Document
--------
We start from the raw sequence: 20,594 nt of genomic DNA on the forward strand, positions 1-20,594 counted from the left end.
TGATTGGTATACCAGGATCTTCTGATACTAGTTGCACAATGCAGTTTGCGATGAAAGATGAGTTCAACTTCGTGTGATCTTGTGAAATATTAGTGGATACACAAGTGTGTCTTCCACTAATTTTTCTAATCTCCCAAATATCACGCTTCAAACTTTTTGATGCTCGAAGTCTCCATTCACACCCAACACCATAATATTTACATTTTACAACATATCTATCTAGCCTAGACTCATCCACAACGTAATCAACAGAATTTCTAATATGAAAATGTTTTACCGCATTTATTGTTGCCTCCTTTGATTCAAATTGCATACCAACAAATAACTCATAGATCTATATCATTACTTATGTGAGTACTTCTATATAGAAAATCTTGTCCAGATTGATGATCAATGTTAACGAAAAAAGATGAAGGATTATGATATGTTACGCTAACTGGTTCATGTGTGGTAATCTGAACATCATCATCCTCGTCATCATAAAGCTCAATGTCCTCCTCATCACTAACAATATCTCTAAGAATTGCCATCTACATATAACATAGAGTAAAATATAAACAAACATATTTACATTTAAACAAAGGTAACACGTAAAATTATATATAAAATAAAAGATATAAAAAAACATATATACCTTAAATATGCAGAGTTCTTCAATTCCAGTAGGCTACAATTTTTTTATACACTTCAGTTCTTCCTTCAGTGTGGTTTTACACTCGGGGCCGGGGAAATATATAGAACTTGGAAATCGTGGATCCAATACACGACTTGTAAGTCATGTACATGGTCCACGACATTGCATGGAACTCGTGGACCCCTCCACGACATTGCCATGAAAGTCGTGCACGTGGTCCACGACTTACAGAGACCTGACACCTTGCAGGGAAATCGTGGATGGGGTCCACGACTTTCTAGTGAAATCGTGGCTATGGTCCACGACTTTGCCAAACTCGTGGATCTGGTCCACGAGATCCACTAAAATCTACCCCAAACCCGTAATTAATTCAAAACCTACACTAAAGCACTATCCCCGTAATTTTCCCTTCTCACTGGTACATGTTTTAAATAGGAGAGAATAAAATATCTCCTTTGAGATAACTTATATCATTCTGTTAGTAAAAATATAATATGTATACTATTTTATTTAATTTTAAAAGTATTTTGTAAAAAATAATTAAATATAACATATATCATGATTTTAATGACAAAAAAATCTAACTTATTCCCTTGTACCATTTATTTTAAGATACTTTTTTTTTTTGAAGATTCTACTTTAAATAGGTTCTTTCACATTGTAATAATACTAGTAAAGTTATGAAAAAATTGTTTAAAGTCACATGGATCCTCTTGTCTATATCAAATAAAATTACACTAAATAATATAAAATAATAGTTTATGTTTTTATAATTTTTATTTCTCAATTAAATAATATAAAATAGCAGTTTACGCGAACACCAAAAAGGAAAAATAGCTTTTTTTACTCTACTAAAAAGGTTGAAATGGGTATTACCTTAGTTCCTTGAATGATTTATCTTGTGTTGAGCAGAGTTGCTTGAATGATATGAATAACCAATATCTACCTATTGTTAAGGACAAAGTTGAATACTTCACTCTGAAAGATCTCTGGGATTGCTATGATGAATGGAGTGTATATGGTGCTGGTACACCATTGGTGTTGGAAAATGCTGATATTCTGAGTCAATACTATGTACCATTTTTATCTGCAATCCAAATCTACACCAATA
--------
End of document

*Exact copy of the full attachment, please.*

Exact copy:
We start from the raw sequence: 20,594 nt of genomic DNA on the forward strand, positions 1-20,594 counted from the left end.
TGATTGGTATACCAGGATCTTCTGATACTAGTTGCACAATGCAGTTTGCGATGAAAGATGAGTTCAACTTCGTGTGATCTTGTGAAATATTAGTGGATACACAAGTGTGTCTTCCACTAATTTTTCTAATCTCCCAAATATCACGCTTCAAACTTTTTGATGCTCGAAGTCTCCATTCACACCCAACACCATAATATTTACATTTTACAACATATCTATCTAGCCTAGACTCATCCACAACGTAATCAACAGAATTTCTAATATGAAAATGTTTTACCGCATTTATTGTTGCCTCCTTTGATTCAAATTGCATACCAACAAATAACTCATAGATCTATATCATTACTTATGTGAGTACTTCTATATAGAAAATCTTGTCCAGATTGATGATCAATGTTAACGAAAAAAGATGAAGGATTATGATATGTTACGCTAACTGGTTCATGTGTGGTAATCTGAACATCATCATCCTCGTCATCATAAAGCTCAATGTCCTCCTCATCACTAACAATATCTCTAAGAATTGCCATCTACATATAACATAGAGTAAAATATAAACAAACATATTTACATTTAAACAAAGGTAACACGTAAAATTATATATAAAATAAAAGATATAAAAAAACATATATACCTTAAATATGCAGAGTTCTTCAATTCCAGTAGGCTACAATTTTTTTATACACTTCAGTTCTTCCTTCAGTGTGGTTTTACACTCGGGGCCGGGGAAATATATAGAACTTGGAAATCGTGGATCCAATACACGACTTGTAAGTCATGTACATGGTCCACGACATTGCATGGAACTCGTGGACCCCTCCACGACATTGCCATGAAAGTCGTGCACGTGGTCCACGACTTACAGAGACCTGACACCTTGCAGGGAAATCGTGGATGGGGTCCACGACTTTCTAGTGAAATCGTGGCTATGGTCCACGACTTTGCCAAACTCGTGGATCTGGTCCACGAGATCCACTAAAATCTACCCCAAACCCGTAATTAATTCAAAACCTACACTAAAGCACTATCCCCGTAATTTTCCCTTCTCACTGGTACATGTTTTAAATAGGAGAGAATAAAATATCTCCTTTGAGATAACTTATATCATTCTGTTAGTAAAAATATAATATGTATACTATTTTATTTAATTTTAAAAGTATTTTGTAAAAAATAATTAAATATAACATATATCATGATTTTAATGACAAAAAAATCTAACTTATTCCCTTGTACCATTTATTTTAAGATACTTTTTTTTTTTGAAGATTCTACTTTAAATAGGTTCTTTCACATTGTAATAATACTAGTAAAGTTATGAAAAAATTGTTTAAAGTCACATGGATCCTCTTGTCTATATCAAATAAAATTACACTAAATAATATAAAATAATAGTTTATGTTTTTATAATTTTTATTTCTCAATTAAATAATATAAAATAGCAGTTTACGCGAACACCAAAAAGGAAAAATAGCTTTTTTTACTCTACTAAAAAGGTTGAAATGGGTATTACCTTAGTTCCTTGAATGATTTATCTTGTGTTGAGCAGAGTTGCTTGAATGATATGAATAACCAATATCTACCTATTGTTAAGGACAAAGTTGAATACTTCACTCTGAAAGATCTCTGGGATTGCTATGATGAATGGAGTGTATATGGTGCTGGTACACCATTGGTGTTGGAAAATGCTGATATTCTGAGTCAATACTATGTACCATTTTTATCTGCAATCCAAATCTACACCAATA